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PIPELINING

why wait . . . ?
... let's solve a "real problem"

device: washer
function: fill, agitate, spin
washerPD = 30 mins

clean,dry laundry device: dryer


function: heat, fast spin
dryerPD = 60 mins
one load at a time

everyone knows that the real


reason that students put off
doing laundry so long is not
because they procrastinate,
step 1:
are lazy,
or even not because they are
working with their
computation slides

the fact is, doing one load


at a time is not smart step 2:

total = washerPD + dryerPD = 90 mins


doing N loads of laundry

here's how 0th year E.E's do laundry, step 1:


the "combinational" way

step 2:

because they did not hear


of pipelining yet ! step 3:

step 4:
.....

total = N*(washerPD + dryerPD)


= N*90 mins
doing N loads... the 1st year E.E. way

if students "pipeline" the


step 1:
laundry process

step 2:

actually, it's more like N*60 + 30


if we account for the startup step 3:
transient correctly
.....
when doing pipeline analysis, we're
mostly interested in the "steady
state" where we assume we have an
infinite supply of inputs

total = N*max(washerPD , dryerPD)


= N*60 mins
some definitions
latency:
the delay from when an input is established until the
output associated with that input becomes valid
assuming that the
(0th year's laundry = 90 mins) wash is started
(1st year's laundry = 120 mins) as soon as
possible and waits
(wet) in the
implies that 0th's in a six hour wait gets 4 loads done,
washer until dryer
while 1st's gets 5 and goes home half an hour earlier
is available

throughput:
the rate of which inputs or outputs are processed
(0th year's laundry = 1/90 mins-1= 0.011 mins-1)
(1st year's laundry = 1/60 mins-1= 0.016 mins-1)
okay, back to circuits...

for combinational logic:


F
latency = tPD
X H P(X) throughput = 1/tPD
we can't get the answer
G faster, but are we making
effective use of our
hardware at all times?
X
F(X)
G(X)
P(X)

F and G are "idle", just holding their outputs


stable while H performs its computation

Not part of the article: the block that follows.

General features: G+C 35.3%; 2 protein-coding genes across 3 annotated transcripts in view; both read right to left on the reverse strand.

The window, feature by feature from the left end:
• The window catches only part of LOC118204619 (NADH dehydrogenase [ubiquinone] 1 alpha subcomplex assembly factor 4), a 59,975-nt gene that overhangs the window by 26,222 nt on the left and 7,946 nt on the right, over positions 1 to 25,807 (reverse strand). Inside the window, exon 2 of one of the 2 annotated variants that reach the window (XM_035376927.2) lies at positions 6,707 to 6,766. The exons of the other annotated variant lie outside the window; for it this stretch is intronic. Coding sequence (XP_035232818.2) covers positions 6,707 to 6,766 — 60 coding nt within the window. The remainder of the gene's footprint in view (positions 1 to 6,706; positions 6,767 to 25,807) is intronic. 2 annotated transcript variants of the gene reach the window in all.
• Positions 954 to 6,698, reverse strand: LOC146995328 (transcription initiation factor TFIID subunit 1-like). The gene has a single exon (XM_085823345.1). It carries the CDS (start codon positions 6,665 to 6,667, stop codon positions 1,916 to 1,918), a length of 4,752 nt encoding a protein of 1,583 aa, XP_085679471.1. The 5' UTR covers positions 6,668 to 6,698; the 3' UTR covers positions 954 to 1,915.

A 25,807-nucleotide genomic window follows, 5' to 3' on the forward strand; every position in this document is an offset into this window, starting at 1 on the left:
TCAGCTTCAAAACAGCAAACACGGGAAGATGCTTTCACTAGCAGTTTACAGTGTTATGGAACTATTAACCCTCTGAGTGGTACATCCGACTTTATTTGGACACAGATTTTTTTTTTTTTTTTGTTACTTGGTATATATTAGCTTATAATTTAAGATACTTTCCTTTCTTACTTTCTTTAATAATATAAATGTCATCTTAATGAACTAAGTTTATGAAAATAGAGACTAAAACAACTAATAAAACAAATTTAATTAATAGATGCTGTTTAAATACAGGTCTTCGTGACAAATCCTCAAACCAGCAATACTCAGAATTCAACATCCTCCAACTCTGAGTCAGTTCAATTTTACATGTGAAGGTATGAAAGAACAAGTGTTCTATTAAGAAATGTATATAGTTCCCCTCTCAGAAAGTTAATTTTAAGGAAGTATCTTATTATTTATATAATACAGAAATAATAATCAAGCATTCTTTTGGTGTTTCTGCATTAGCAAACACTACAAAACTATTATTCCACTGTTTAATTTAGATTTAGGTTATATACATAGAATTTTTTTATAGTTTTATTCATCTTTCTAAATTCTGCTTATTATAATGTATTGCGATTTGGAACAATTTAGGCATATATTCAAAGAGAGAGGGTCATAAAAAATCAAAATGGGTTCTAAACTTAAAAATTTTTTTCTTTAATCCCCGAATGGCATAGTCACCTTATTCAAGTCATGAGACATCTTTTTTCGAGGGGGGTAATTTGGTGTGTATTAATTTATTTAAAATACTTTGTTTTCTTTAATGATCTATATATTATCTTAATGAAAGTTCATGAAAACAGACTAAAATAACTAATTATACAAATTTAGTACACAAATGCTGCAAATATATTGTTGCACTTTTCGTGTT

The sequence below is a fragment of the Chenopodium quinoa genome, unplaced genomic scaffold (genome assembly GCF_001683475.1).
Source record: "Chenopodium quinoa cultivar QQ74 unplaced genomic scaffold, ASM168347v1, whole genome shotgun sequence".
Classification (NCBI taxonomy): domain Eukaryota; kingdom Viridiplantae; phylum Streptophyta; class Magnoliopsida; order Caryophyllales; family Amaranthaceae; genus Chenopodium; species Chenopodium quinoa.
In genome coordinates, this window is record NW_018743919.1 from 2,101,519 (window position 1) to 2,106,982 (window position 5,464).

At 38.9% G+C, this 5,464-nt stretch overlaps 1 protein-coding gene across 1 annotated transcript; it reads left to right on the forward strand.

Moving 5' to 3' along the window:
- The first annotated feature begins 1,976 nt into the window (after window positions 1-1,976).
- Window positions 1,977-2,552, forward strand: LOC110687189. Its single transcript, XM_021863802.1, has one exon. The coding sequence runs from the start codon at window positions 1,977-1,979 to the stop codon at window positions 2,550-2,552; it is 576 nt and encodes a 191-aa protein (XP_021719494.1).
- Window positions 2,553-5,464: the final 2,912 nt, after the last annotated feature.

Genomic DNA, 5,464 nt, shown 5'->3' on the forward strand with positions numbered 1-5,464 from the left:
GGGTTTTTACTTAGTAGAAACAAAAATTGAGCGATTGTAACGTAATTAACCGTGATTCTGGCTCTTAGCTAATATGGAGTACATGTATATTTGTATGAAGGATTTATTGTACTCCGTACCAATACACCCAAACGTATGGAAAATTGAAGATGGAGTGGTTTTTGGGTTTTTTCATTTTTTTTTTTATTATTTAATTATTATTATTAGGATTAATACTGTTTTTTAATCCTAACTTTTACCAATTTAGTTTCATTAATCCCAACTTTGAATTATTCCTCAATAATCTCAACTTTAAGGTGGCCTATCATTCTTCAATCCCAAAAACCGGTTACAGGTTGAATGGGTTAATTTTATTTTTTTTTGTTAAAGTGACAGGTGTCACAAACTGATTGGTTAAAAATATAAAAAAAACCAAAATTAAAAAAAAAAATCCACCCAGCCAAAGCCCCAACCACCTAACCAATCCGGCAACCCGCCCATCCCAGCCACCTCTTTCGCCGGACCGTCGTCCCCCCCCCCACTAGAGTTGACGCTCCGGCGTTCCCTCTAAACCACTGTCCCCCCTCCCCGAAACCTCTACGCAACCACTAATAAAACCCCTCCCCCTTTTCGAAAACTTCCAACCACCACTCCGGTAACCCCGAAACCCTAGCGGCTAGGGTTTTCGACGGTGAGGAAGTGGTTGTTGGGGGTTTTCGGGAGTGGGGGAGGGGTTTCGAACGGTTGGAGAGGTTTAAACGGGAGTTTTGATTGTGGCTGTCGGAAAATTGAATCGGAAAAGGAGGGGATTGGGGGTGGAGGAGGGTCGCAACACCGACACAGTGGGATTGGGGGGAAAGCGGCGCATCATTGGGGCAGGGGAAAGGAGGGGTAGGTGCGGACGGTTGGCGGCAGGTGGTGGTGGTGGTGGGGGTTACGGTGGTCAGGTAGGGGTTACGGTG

pipelined circuits
use registers to hold H's input stable!
now F and G can be working on input
Xi+1.
because of the 2-stage pipeline :

a valid input X during clock cycle j,


P(X) is valid during clock j+2.
suppose F, G, H have propagation delays of 15, 20, 25 ns
and we are using ideal zero-delay registers:
latency throughput

unpipelined 45 1/45

2-stage pipeline 50 1/25


worse better
pipeline diagrams

clock cycle
i i+1 i+2 i+3
pipeline stages

input Xi Xi+1 Xi+2 Xi+3 ...

F reg F(Xi) F(Xi+1) F(Xi+2)


...
G reg G(Xi) G(Xi+1) G(Xi+2)

H reg H(Xi) H(Xi+1) H(Xi+2)

the results associated with a particular set of input data


move diagonally through the diagram,
progressing through one pipeline stage each clock cycle
pipeline conventions
definition:
a K-stage pipeline ('K-pipeline") is an acyclic circuit having
exactly K registers on every path from an input to an output
a combinational circuit is thus a 0-stage pipeline

convention:
every pipeline stage, hence every K-stage pipeline, has a
register on its output (not on its input)

always:
the clock common to all registers must have a period
sufficient to cover propagation over combinational paths
PLUS (input) register tPD PLUS (output) register tSETUP

the latency of a K-pipeline is K times the


period of the clock common to all registers
the throughput of a K-pipeline is the
frequency of the clock
ill-formed pipelines
consider a bad job of pipelining:

for what value of K is the above circuit a K-pipeline?


none
problem:
successive inputs get mixed: e.g., B(A(Xi+1 ), Yi)
this happened because some paths from inputs to outputs
had 2 registers, and some had only 1!
can this happen on a well-formed K pipeline?
a pipelining methodology
step 1: STRATEGY:
draw a line that crosses every
output in the circuit, and focus your attention on placing
select one endpoint as an pipelining registers around the
origin slowest circuit elements
(bottlenecks)
step 2:
continue to draw new lines
from the origin across various
circuit connections such that
these new lines partition the
inputs from the outputs

adding a pipeline register at


every point where a separating
line crosses a connection will
always generate a valid
pipeline
pipeline example
observations:
• 1-pipeline improves neither
latency nor throughput
• troughput is improved by
breaking long combinational
paths, allowing faster
clock
• too many stages cost
LATENCY THROUGHPUT latency while not
improving throughput
0-pipe 4 1/4 • back-to-back registers
are often required to keep
1-pipe 4 1/4 pipeline well-formed

2-pipe 4 1/2
3-pipe 6 1/2
considering pipelining

• advantages
– higher throughput than
the corresponding combinatorial device
– different parts of the logic
work on different parts of the problem
• disadvantages
– generally, increases latency